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Every year, millions of acres of land are consumed by fire in the United States. By raising temperatures, melting snow sooner, and drying soils and forests, climate change is fueling the problem. Here’s what we know.
#1: Wildfires are getting worse
Since 2015, the United States has experienced, on average, roughly 100 more large wildfires every year than the year before. This changes region by region, and year to year, but generally we’re seeing more wildfires, more acres burned, and longer, more intense fire seasons.
#2 Wildfires are causing more harm
Wildfires are dangerous and destructive. The historically large Camp Fire of 2018 caused at least ninety deaths, destroyed more than 18,000 structures, and covered an area roughly the same size as the Chicago metropolitan area.
They're also expensive. Between 2014 and 2018, the federal government spent an average of 2.4 billion dollars fighting wildfires every year. Even when adjusted for inflation, that’s more than twice what we spent 20 years earlier (1994-1998).
And as the forests burn, they release carbon dioxide and other global warming gases, worsening climate change. As wildfires burn more land, emissions go up.
#3: Climate change is a key driver
Fire has historically been a natural part of many wild landscapes. But global warming has changed some of the underlying variables that make wildfires more or less likely to occur every year.
Warmer temperatures increase the likelihood that fires will burn more intensely. They also cause snow to melt sooner, and lead to drier soils, forests, and plants, which act as kindling. Increased droughts, unusual rain patterns, and insect outbreaks that lead to large stands of dead trees are also connected with climate change—and they all make wildfires more likely.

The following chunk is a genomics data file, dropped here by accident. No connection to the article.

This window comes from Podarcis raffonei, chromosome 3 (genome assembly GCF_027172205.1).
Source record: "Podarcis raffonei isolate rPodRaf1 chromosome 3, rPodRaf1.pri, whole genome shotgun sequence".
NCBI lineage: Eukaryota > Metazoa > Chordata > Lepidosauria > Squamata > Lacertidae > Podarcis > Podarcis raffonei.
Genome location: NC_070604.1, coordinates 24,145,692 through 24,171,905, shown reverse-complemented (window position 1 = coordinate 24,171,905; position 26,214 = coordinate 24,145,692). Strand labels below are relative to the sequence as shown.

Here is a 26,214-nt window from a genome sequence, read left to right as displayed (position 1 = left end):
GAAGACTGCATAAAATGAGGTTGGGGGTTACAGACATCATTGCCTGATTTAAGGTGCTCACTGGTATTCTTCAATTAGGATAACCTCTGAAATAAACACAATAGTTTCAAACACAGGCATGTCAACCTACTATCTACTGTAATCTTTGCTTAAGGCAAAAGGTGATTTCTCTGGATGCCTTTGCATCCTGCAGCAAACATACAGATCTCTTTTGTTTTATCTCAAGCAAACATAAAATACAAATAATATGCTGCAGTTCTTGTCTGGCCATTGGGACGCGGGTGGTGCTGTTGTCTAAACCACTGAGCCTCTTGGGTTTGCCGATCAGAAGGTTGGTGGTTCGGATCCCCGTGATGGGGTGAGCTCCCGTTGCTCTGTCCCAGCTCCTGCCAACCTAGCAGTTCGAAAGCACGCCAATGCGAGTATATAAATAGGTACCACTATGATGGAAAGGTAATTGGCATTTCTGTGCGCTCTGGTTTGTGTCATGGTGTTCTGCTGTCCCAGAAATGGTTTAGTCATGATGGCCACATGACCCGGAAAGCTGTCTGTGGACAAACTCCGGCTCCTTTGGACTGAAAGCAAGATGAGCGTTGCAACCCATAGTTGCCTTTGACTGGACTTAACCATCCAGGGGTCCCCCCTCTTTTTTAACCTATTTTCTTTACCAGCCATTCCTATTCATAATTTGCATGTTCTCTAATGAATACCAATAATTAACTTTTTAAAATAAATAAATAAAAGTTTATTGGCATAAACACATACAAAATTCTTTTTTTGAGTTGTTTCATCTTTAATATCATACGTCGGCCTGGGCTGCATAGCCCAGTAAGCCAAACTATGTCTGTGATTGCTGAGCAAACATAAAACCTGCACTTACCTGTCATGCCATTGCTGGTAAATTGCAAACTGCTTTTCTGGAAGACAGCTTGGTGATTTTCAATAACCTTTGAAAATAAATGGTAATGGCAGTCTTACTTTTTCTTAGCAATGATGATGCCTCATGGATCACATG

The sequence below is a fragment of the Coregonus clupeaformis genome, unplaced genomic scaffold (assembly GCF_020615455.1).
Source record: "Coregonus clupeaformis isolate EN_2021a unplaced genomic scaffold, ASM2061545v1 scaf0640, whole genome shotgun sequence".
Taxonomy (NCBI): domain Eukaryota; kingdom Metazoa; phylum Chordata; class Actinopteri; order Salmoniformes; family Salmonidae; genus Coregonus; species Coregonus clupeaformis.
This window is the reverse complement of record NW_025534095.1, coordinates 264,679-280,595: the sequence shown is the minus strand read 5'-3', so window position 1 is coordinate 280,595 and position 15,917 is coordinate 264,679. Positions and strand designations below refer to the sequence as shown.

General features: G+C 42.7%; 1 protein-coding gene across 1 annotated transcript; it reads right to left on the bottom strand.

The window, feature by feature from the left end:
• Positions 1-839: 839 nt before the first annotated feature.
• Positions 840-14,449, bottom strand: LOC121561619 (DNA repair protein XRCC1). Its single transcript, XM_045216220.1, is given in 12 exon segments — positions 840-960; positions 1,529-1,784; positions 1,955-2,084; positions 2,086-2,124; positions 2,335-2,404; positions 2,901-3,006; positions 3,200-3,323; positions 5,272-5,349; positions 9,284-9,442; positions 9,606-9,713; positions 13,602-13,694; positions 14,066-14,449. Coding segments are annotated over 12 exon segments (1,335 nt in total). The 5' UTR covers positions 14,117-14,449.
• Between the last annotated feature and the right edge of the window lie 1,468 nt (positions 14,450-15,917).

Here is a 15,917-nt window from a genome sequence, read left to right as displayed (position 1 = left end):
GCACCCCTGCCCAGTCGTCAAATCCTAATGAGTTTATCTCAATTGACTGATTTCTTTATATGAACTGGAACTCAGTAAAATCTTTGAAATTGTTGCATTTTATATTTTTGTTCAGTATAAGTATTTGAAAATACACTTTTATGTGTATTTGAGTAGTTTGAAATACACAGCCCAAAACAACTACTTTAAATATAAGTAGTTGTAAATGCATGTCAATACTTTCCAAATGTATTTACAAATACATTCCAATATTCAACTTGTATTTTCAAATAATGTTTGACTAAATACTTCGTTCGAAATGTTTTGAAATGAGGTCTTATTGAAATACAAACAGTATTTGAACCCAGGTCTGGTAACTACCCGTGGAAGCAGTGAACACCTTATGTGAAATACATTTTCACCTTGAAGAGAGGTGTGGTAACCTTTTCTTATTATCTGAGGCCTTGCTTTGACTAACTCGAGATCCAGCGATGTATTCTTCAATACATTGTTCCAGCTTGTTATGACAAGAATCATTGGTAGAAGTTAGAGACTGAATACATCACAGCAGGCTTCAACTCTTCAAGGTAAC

#4 Management matters
Other factors also influence wildfire risk—especially management and development decisions in fire-prone areas near forests.
In the western United States, forests historically evolved with frequent, low-intensity fires that removed underbrush, debris, and fallen timber. This allowed for larger trees and made massive fires much less common.
But for the past century, almost all fires have been suppressed, even small ones. This has allowed forests to maintain denser growth and more potential fuel, leading to larger and more intense wildfires.
In addition, development near and into previously wild areas has increased fire risk and made fire-fighting more costly, challenging, and dangerous.
Government agencies have tried to lower forest density through prescribed burning (purposefully lit, low-intensity fires) and thinning (the physical removal of brush, vegetation and dead trees), but have struggled to do so at scale.
On smaller landscapes in the southeast, land managers conduct far more frequent prescribed burns. These fires bring their own risks, including poor air quality, and the chance of growing to be a damaging wildfire. But by mimicking smaller "natural" fires, prescribed burns can benefit forest ecology, and help mitigate at least some of the increased wildfire risk presented by climate change.
#5 Action is possible
In the near term, ecologically-sound forest and fire management could help limit fire risks.
But in the long-term, climate action is the best tool we have. When we reduce global warming emissions, we slow the growth of climate risks, including wildfire. Until then, summers will continue getting hotter, forests will get drier, and more and more people will face the threat of wildfire.